Once they get into Y1 (agree with prev comments about being tired in YR) there are often free or low cost activities offered by school. My 7 yr old has been able to try lots of things offered by the leisure centres in the holidays. He has done a couple of weeks a year of tennis camp in the summer.
I'm going to go against the grain here, and if I had my time again, I wouldn't waste money on swimming lessons when they're too young.
I wasted hundreds of pounds on swimming lessons when DD1 was little, but she never really progressed. So I left it. Then, the summer before she started learning with the school, I paid for 10 private lessons. She learnt more in those private lessons, than in the years of weekly lessons / intensives that she had had at 4/5/6. When she did start learning with the school (after her 10 private lessons) she was then put into the middle group, and bypassed a whole load of children who had been having their weekly lessons for years. Also, the two children who were the best swimmers in her class, had never had swimming lessons either (they simply swam lots with parents).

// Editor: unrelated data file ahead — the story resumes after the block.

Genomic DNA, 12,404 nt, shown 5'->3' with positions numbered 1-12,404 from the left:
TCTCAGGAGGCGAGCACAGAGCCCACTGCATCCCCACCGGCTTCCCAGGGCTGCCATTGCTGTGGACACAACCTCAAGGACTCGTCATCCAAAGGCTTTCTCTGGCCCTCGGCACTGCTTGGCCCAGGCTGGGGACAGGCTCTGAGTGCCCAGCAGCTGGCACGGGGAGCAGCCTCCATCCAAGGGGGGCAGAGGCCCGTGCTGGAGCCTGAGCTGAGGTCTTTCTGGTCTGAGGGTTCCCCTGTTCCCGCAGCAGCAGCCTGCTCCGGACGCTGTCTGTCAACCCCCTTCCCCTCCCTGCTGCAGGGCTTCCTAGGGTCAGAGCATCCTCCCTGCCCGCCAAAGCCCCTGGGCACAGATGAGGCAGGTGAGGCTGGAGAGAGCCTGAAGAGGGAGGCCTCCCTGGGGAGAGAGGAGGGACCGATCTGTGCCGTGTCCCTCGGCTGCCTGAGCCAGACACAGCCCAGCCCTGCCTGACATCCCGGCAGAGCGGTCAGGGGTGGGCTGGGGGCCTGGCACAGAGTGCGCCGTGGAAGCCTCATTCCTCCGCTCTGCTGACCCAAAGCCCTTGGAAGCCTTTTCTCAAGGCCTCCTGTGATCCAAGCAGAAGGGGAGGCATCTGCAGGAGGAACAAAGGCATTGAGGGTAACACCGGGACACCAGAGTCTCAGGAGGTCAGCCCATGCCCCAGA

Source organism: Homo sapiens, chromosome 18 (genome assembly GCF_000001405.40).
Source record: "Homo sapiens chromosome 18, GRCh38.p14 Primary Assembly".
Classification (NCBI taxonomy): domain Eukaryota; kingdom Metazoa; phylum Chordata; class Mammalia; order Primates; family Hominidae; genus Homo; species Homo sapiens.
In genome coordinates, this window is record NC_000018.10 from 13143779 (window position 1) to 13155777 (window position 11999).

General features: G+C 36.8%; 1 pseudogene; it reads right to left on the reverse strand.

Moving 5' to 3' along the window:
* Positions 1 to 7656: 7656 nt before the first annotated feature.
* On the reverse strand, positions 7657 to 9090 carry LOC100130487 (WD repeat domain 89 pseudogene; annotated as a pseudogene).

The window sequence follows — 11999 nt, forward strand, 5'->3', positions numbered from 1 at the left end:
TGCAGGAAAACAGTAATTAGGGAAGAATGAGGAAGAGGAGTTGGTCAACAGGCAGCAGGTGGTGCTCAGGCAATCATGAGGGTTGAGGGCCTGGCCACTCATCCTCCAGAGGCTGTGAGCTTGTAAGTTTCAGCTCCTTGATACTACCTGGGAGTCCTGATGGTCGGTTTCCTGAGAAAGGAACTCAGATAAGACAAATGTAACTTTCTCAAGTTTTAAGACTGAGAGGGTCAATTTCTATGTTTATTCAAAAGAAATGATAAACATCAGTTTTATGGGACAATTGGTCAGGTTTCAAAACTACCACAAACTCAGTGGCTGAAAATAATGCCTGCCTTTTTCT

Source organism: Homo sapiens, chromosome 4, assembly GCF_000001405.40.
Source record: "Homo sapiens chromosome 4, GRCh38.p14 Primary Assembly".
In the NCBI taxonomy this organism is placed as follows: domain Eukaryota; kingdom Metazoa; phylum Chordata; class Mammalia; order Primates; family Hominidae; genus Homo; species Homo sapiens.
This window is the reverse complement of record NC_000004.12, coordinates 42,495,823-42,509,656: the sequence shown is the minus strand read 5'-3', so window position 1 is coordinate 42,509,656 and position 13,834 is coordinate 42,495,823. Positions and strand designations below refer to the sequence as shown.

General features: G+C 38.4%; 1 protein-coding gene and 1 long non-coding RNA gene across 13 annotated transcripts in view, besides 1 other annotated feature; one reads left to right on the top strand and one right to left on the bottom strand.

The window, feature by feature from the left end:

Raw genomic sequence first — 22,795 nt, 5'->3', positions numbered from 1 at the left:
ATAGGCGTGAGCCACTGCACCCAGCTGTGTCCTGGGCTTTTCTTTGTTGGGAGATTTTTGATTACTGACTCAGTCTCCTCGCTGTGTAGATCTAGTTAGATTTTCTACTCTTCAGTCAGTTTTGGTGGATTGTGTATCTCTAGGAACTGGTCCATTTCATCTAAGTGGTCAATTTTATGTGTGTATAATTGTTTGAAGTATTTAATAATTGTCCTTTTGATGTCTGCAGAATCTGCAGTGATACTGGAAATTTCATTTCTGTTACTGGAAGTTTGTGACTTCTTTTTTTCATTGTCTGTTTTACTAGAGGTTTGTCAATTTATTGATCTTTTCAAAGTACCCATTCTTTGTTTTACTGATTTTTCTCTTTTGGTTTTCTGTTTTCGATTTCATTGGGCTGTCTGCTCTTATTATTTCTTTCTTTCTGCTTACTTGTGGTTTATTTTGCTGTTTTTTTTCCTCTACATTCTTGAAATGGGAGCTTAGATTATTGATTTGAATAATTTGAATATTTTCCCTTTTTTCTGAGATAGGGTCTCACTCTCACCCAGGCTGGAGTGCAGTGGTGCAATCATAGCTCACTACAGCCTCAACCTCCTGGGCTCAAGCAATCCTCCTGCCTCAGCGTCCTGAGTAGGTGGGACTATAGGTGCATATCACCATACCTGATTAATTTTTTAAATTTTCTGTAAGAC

Whilst I agree that it is important to learn to swim, I not entirely convinced on the merits of teaching children too young. I know I wasted hundreds upon hundreds of pounds, and with DD2 waited until she was much older. She learnt to swim in a few months, and again is a better swimmer than many of her friends who paid out ££££ for lessons from toddlerhood. She's having lessons with the school this summer, but I won't shell out on weekly lessons, I'll pay for 10 private lessons. In my experience, children make much more progress this way, and it saves money. (Both my children swim at least level 4).
Beyond that, follow your child's interests. My children are quite active, so I sent them to gymnastics. Both girls love that. They also dance, and they learn an instrument too. But that's what they've fallen into rather than having any great plan.
A musical instrument they can play with others (orchestral or band) but would check out local opportunities before I chose.